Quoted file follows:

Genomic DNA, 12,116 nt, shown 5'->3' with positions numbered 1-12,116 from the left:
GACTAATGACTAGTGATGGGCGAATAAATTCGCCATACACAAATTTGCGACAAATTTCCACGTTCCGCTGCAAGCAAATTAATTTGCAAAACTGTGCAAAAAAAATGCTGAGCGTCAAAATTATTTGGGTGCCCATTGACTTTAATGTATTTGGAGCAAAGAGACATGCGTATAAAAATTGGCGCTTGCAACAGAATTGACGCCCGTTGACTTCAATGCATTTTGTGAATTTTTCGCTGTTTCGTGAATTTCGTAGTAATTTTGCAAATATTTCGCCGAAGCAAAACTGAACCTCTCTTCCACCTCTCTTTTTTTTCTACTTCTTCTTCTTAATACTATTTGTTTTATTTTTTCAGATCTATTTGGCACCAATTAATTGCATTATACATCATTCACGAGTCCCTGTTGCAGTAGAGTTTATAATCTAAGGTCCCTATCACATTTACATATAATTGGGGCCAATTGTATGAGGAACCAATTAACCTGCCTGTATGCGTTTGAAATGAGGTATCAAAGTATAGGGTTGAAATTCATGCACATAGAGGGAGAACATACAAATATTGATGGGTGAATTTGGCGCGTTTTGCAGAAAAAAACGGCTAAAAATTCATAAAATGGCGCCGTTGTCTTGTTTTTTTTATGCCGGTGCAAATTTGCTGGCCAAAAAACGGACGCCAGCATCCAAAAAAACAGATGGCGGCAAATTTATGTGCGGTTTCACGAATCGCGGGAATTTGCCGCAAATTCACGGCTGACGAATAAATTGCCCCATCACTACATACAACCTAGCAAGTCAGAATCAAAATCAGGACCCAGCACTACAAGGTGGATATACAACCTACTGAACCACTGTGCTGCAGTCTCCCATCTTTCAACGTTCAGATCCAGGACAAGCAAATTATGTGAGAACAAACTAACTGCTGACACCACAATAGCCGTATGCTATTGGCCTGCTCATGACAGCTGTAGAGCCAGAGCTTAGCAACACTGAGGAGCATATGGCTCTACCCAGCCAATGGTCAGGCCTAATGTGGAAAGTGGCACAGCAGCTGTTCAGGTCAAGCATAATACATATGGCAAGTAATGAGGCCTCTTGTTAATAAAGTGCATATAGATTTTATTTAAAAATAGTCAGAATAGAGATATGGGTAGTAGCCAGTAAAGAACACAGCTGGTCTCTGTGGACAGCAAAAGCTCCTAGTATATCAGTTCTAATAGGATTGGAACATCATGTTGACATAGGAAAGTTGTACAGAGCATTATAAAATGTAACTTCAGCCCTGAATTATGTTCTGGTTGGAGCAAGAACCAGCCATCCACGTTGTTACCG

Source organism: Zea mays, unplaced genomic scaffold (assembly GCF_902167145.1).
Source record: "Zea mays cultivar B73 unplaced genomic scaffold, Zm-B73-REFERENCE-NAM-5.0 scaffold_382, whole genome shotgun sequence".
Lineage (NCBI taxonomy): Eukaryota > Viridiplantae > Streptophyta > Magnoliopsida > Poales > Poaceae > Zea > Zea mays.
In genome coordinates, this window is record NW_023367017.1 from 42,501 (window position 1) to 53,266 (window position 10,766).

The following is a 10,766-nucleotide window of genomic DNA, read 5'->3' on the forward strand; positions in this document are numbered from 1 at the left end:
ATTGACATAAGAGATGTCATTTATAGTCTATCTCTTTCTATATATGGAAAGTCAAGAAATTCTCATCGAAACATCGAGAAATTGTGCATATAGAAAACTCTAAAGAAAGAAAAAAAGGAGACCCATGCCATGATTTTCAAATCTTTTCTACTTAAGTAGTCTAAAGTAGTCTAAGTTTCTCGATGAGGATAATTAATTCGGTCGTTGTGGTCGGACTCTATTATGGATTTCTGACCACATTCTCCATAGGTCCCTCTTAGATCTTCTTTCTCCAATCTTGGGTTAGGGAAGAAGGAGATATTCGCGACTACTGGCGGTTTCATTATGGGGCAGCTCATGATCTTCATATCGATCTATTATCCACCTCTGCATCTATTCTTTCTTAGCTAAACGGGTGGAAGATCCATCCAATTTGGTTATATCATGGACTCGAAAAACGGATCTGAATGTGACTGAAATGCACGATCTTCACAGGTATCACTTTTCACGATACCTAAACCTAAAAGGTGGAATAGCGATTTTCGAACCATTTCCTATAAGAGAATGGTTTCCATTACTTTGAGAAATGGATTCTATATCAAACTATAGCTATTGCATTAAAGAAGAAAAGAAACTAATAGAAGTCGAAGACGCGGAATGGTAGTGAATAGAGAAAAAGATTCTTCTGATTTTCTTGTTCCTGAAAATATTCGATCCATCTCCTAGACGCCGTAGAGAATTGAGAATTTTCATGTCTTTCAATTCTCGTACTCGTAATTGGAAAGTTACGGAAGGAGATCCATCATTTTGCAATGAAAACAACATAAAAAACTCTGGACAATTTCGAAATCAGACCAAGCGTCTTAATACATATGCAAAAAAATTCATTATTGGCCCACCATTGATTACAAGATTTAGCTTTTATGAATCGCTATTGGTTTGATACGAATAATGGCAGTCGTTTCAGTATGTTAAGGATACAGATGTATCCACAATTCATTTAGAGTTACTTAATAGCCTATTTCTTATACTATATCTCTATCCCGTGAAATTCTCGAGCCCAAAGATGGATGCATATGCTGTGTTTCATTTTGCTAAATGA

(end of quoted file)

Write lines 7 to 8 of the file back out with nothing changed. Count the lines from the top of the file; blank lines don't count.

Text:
The following is a 10,766-nucleotide window of genomic DNA, read 5'->3' on the forward strand; positions in this document are numbered from 1 at the left end:
ATTGACATAAGAGATGTCATTTATAGTCTATCTCTTTCTATATATGGAAAGTCAAGAAATTCTCATCGAAACATCGAGAAATTGTGCATATAGAAAACTCTAAAGAAAGAAAAAAAGGAGACCCATGCCATGATTTTCAAATCTTTTCTACTTAAGTAGTCTAAAGTAGTCTAAGTTTCTCGATGAGGATAATTAATTCGGTCGTTGTGGTCGGACTCTATTATGGATTTCTGACCACATTCTCCATAGGTCCCTCTTAGATCTTCTTTCTCCAATCTTGGGTTAGGGAAGAAGGAGATATTCGCGACTACTGGCGGTTTCATTATGGGGCAGCTCATGATCTTCATATCGATCTATTATCCACCTCTGCATCTATTCTTTCTTAGCTAAACGGGTGGAAGATCCATCCAATTTGGTTATATCATGGACTCGAAAAACGGATCTGAATGTGACTGAAATGCACGATCTTCACAGGTATCACTTTTCACGATACCTAAACCTAAAAGGTGGAATAGCGATTTTCGAACCATTTCCTATAAGAGAATGGTTTCCATTACTTTGAGAAATGGATTCTATATCAAACTATAGCTATTGCATTAAAGAAGAAAAGAAACTAATAGAAGTCGAAGACGCGGAATGGTAGTGAATAGAGAAAAAGATTCTTCTGATTTTCTTGTTCCTGAAAATATTCGATCCATCTCCTAGACGCCGTAGAGAATTGAGAATTTTCATGTCTTTCAATTCTCGTACTCGTAATTGGAAAGTTACGGAAGGAGATCCATCATTTTGCAATGAAAACAACATAAAAAACTCTGGACAATTTCGAAATCAGACCAAGCGTCTTAATACATATGCAAAAAAATTCATTATTGGCCCACCATTGATTACAAGATTTAGCTTTTATGAATCGCTATTGGTTTGATACGAATAATGGCAGTCGTTTCAGTATGTTAAGGATACAGATGTATCCACAATTCATTTAGAGTTACTTAATAGCCTATTTCTTATACTATATCTCTATCCCGTGAAATTCTCGAGCCCAAAGATGGATGCATATGCTGTGTTTCATTTTGCTAAATGA